“This includes building the case for intervention, so that public health has a stronger voice in cross-government strategic planning.

It means encouraging advocacy and developing social marketing campaigns to increase public support for population-wide interventions, and it means making a series of interventions in the marketplace to reduce over-consumption and protect consumer health,” the policy briefing states.

Industry lobbying power is significant and undermines public health, the briefing states.

In 2012, more lobbyists were employed by the US food and beverage industry (327 lobbyists) than by the alcohol industry (256 lobbyists) or the tobacco industry (174 lobbyists) to influence the US Congress.

Government Must Take Action

The release of the policy briefing coincided with National Obesity Awareness Week, sponsored by the United Kingdom Association for the Study of Obesity (ASO), which noted that two-thirds of adults and one-third of children are overweight or obese.

The ASO called on the UK government to take action to treat those persons currently affected by obesity and to transform the food environment to make it easier for everyone to make healthier choices.

Specifically, the ASO recommended that policymakers invest in the management of obesity by expanding the provision of specialist bariatric services and incentivizing general practitioners to take greater action to address obesity and to take action to control the marketing of energy-dense foods and sugary drinks, particularly to children.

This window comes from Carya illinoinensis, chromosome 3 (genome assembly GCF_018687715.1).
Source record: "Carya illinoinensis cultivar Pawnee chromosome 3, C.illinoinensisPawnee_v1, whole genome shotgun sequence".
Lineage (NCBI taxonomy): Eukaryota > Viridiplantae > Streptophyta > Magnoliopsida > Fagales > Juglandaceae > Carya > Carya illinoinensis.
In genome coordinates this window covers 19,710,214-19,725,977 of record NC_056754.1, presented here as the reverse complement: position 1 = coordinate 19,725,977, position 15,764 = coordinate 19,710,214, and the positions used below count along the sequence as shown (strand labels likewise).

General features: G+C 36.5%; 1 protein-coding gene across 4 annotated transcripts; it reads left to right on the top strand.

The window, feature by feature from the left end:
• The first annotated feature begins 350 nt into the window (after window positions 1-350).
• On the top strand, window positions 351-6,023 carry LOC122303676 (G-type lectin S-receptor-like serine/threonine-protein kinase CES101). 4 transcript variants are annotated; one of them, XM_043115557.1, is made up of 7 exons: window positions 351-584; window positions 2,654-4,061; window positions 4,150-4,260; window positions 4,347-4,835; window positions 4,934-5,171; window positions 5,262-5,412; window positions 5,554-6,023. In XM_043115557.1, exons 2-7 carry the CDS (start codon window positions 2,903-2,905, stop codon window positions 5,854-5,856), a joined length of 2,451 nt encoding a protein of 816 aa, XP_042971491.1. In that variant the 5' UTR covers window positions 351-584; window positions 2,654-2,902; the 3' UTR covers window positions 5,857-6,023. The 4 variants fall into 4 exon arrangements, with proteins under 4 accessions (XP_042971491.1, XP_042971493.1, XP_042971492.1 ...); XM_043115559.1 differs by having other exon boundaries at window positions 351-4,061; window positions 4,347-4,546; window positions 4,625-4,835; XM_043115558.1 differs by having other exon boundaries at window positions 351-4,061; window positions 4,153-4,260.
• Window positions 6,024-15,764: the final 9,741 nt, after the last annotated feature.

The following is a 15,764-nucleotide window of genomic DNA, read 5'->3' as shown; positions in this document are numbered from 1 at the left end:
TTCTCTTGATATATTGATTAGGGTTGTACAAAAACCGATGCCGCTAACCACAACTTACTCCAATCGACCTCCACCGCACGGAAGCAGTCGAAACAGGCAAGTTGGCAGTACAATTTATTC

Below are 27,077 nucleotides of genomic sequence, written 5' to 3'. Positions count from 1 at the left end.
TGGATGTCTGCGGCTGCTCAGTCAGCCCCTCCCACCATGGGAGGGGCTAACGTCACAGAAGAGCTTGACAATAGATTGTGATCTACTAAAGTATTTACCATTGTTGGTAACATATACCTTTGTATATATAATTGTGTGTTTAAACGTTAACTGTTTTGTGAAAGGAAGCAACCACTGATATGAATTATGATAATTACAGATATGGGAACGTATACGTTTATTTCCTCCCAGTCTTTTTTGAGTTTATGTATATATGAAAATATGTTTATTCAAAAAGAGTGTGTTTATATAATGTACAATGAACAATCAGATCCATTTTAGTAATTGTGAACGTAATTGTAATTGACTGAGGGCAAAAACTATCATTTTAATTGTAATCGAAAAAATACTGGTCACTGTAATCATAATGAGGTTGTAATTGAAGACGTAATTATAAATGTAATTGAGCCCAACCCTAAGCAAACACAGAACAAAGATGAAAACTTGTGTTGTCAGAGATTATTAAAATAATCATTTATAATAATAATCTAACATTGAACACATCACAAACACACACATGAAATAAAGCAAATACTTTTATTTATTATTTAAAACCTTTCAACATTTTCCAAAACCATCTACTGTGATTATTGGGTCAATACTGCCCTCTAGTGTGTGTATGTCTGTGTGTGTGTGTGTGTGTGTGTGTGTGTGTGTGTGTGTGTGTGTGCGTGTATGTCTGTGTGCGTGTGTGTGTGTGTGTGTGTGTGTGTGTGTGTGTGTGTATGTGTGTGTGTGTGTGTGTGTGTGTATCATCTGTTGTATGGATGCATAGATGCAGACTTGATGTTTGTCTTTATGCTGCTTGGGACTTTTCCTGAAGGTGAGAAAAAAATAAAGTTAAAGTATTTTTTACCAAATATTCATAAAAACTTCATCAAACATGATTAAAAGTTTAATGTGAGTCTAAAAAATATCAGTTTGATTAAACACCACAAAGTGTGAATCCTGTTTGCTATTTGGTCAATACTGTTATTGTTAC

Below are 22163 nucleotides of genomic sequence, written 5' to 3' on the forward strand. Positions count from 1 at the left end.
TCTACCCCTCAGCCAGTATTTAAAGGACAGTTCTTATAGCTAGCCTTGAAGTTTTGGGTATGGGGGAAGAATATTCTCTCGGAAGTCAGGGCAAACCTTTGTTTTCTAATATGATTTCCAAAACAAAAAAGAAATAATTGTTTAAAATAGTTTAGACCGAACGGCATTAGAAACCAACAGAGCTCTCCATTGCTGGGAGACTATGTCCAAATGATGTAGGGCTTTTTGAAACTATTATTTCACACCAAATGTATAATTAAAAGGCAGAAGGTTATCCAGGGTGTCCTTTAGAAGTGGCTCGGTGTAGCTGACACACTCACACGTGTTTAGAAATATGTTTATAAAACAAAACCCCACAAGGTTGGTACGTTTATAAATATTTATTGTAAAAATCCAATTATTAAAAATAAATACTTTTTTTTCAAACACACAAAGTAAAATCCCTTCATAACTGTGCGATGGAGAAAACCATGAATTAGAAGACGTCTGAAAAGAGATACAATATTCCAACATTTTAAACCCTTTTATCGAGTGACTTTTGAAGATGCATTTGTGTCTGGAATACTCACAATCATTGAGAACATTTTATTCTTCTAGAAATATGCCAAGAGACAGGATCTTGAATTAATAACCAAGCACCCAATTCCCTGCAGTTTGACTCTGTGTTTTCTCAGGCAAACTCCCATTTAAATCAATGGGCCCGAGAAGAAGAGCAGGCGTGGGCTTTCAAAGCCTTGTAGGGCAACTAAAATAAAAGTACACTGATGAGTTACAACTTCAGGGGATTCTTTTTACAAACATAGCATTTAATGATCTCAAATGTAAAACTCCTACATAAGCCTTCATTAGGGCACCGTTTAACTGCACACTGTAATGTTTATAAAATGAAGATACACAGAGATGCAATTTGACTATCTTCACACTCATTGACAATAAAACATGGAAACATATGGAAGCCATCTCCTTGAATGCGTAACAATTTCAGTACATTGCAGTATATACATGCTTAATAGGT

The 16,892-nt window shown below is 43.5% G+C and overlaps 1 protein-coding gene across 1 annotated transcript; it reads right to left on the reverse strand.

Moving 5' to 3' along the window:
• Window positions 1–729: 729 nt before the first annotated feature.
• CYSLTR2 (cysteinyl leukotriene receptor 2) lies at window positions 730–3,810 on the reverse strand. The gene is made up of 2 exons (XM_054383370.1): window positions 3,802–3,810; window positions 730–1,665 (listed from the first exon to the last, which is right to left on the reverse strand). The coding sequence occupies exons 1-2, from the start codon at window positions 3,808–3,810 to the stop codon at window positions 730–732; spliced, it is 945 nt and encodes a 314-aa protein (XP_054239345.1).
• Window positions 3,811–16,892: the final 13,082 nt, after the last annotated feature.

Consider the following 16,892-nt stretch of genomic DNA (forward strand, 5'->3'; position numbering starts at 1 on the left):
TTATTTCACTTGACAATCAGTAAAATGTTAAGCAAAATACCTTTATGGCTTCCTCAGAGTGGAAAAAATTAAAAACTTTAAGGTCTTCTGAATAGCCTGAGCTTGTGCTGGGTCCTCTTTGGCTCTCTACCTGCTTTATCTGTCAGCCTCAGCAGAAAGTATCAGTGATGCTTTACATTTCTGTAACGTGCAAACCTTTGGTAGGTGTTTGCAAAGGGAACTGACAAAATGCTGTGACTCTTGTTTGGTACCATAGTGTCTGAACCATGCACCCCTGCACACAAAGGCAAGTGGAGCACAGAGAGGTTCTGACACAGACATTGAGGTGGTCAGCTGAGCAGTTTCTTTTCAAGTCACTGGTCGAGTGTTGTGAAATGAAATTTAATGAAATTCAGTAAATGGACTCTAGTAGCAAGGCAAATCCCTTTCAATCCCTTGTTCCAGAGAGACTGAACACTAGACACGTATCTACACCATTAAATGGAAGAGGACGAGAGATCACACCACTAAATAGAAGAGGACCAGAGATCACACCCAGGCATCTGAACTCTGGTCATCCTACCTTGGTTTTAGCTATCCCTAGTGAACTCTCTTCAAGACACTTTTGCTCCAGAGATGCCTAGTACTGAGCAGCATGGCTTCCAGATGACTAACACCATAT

GP Professor Paul Aveyard, Department of Primary Care, University of Oxford, said: “GPs could do much more to tackle obesity.

We now know there are simple and cheap treatments that would help our patients lose weight and their health would improve. GPs worry that talking about weight will upset our patients, but our fears are largely groundless.”

Testosterone Tempers Response to Flu Vaccination

Men with high levels of testosterone may have weakened immune systems, which may be the reason why men’s immune systems respond less strongly to vaccinations.

That’s the main result of the first study to show an explicit correlation between testosterone levels, gene expression, and immune responsiveness in humans.

The expression of genes regulating lipid metabolism correlate with differing vaccine responses observed between the sexes, and a number of these genes also have been shown to be immunosuppressive and likely regulated by testosterone, according to lead author David Furman, PhD, Research Associate in the Department of Microbiology and Immunology at Stanford University School of Medicine in Stanford, CA.

“In addition, elevated levels of free testosterone and expression of such gene signatures appear to be highly detrimental for the production of neutralizing antibodies against influenza in men,” he said.

In general, males have less robust immune responses for reasons that are not well-understood.